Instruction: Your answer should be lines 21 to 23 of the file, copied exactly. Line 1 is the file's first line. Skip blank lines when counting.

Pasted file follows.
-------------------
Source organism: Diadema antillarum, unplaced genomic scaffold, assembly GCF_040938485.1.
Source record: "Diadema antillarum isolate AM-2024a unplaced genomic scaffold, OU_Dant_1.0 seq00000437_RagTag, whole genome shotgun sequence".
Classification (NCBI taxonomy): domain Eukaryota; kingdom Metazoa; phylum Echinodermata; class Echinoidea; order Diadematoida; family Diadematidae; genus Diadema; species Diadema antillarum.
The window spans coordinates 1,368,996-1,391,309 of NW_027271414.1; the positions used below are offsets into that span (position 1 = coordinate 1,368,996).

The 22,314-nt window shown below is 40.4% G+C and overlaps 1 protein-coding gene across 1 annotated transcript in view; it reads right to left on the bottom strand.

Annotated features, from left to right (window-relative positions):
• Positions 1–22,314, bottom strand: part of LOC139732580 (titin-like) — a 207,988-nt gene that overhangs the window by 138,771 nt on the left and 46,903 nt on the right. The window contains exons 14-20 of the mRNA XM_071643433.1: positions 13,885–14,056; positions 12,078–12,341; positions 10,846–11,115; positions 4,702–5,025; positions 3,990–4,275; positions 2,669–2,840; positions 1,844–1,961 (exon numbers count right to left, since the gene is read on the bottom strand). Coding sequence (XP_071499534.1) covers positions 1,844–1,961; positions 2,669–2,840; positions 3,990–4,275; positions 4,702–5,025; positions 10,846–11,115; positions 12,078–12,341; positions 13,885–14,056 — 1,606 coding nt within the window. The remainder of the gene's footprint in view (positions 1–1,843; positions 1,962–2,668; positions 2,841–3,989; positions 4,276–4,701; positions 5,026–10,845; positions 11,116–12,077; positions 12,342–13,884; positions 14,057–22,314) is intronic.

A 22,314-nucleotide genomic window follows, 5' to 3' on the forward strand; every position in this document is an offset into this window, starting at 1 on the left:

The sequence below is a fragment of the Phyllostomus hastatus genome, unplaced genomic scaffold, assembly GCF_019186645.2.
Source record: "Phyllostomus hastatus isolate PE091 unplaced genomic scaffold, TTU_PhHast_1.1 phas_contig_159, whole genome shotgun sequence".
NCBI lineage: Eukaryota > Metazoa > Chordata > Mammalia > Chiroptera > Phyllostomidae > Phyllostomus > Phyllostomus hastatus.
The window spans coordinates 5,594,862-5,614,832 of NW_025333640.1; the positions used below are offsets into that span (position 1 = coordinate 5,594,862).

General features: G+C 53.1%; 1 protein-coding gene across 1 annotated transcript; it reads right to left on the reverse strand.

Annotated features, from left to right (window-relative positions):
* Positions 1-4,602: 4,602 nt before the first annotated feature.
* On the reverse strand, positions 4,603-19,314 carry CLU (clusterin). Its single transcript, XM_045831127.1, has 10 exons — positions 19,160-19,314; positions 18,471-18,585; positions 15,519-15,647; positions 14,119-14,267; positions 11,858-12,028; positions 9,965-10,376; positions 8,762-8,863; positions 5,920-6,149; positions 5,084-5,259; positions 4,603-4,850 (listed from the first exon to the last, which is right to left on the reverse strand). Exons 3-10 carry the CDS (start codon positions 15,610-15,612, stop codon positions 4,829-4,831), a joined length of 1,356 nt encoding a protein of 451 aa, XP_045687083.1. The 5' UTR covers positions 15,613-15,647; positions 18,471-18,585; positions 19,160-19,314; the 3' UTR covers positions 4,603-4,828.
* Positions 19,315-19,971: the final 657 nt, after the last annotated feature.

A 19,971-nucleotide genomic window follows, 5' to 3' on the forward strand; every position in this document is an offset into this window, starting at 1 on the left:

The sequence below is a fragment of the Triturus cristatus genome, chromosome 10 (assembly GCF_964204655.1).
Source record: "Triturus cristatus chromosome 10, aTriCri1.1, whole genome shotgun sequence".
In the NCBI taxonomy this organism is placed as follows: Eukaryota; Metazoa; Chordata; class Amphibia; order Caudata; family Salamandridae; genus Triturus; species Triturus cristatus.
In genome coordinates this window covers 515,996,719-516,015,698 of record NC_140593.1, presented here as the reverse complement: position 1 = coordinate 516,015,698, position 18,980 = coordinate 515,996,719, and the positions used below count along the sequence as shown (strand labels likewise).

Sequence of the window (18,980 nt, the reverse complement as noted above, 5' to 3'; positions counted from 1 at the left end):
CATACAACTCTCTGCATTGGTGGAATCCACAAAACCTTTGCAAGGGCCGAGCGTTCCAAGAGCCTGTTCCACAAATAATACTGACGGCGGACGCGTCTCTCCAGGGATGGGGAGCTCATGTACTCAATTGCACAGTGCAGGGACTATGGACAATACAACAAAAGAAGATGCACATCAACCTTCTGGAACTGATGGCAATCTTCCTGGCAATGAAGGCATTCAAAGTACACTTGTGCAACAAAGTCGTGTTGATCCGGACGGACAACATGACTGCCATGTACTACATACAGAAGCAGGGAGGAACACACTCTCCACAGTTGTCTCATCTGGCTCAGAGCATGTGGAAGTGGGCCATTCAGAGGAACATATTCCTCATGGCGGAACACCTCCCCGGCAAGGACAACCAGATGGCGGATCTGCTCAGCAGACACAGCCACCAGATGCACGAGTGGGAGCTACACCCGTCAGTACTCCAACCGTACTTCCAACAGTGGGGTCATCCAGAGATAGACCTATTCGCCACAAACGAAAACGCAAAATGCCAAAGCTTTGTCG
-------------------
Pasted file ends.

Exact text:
In the NCBI taxonomy this organism is placed as follows: Eukaryota; Metazoa; Chordata; class Amphibia; order Caudata; family Salamandridae; genus Triturus; species Triturus cristatus.
In genome coordinates this window covers 515,996,719-516,015,698 of record NC_140593.1, presented here as the reverse complement: position 1 = coordinate 516,015,698, position 18,980 = coordinate 515,996,719, and the positions used below count along the sequence as shown (strand labels likewise).

Sequence of the window (18,980 nt, the reverse complement as noted above, 5' to 3'; positions counted from 1 at the left end):